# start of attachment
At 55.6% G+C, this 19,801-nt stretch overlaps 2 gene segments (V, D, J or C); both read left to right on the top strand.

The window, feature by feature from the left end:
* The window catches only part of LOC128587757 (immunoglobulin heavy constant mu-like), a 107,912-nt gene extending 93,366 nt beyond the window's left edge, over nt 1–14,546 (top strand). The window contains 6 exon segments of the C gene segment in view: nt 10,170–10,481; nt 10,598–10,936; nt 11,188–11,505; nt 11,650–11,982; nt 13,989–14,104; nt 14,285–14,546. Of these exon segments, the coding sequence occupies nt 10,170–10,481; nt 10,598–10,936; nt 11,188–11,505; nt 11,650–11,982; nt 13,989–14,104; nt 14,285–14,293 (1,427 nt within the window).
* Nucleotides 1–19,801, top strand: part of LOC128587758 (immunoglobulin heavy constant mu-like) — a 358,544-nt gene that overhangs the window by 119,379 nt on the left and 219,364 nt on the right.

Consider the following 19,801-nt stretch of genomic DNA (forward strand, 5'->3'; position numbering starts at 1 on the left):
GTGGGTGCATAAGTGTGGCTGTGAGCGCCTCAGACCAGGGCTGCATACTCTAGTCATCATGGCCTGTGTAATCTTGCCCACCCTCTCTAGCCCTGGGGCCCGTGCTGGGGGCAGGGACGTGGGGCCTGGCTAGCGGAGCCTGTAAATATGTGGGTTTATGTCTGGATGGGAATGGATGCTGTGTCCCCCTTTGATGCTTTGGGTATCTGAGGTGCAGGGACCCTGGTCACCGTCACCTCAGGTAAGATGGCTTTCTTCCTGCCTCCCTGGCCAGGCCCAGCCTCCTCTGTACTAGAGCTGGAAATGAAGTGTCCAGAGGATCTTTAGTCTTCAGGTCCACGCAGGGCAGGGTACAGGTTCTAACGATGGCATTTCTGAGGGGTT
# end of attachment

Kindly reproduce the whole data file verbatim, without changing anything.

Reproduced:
At 55.6% G+C, this 19,801-nt stretch overlaps 2 gene segments (V, D, J or C); both read left to right on the top strand.

The window, feature by feature from the left end:
* The window catches only part of LOC128587757 (immunoglobulin heavy constant mu-like), a 107,912-nt gene extending 93,366 nt beyond the window's left edge, over nt 1–14,546 (top strand). The window contains 6 exon segments of the C gene segment in view: nt 10,170–10,481; nt 10,598–10,936; nt 11,188–11,505; nt 11,650–11,982; nt 13,989–14,104; nt 14,285–14,546. Of these exon segments, the coding sequence occupies nt 10,170–10,481; nt 10,598–10,936; nt 11,188–11,505; nt 11,650–11,982; nt 13,989–14,104; nt 14,285–14,293 (1,427 nt within the window).
* Nucleotides 1–19,801, top strand: part of LOC128587758 (immunoglobulin heavy constant mu-like) — a 358,544-nt gene that overhangs the window by 119,379 nt on the left and 219,364 nt on the right.

Consider the following 19,801-nt stretch of genomic DNA (forward strand, 5'->3'; position numbering starts at 1 on the left):
GTGGGTGCATAAGTGTGGCTGTGAGCGCCTCAGACCAGGGCTGCATACTCTAGTCATCATGGCCTGTGTAATCTTGCCCACCCTCTCTAGCCCTGGGGCCCGTGCTGGGGGCAGGGACGTGGGGCCTGGCTAGCGGAGCCTGTAAATATGTGGGTTTATGTCTGGATGGGAATGGATGCTGTGTCCCCCTTTGATGCTTTGGGTATCTGAGGTGCAGGGACCCTGGTCACCGTCACCTCAGGTAAGATGGCTTTCTTCCTGCCTCCCTGGCCAGGCCCAGCCTCCTCTGTACTAGAGCTGGAAATGAAGTGTCCAGAGGATCTTTAGTCTTCAGGTCCACGCAGGGCAGGGTACAGGTTCTAACGATGGCATTTCTGAGGGGTT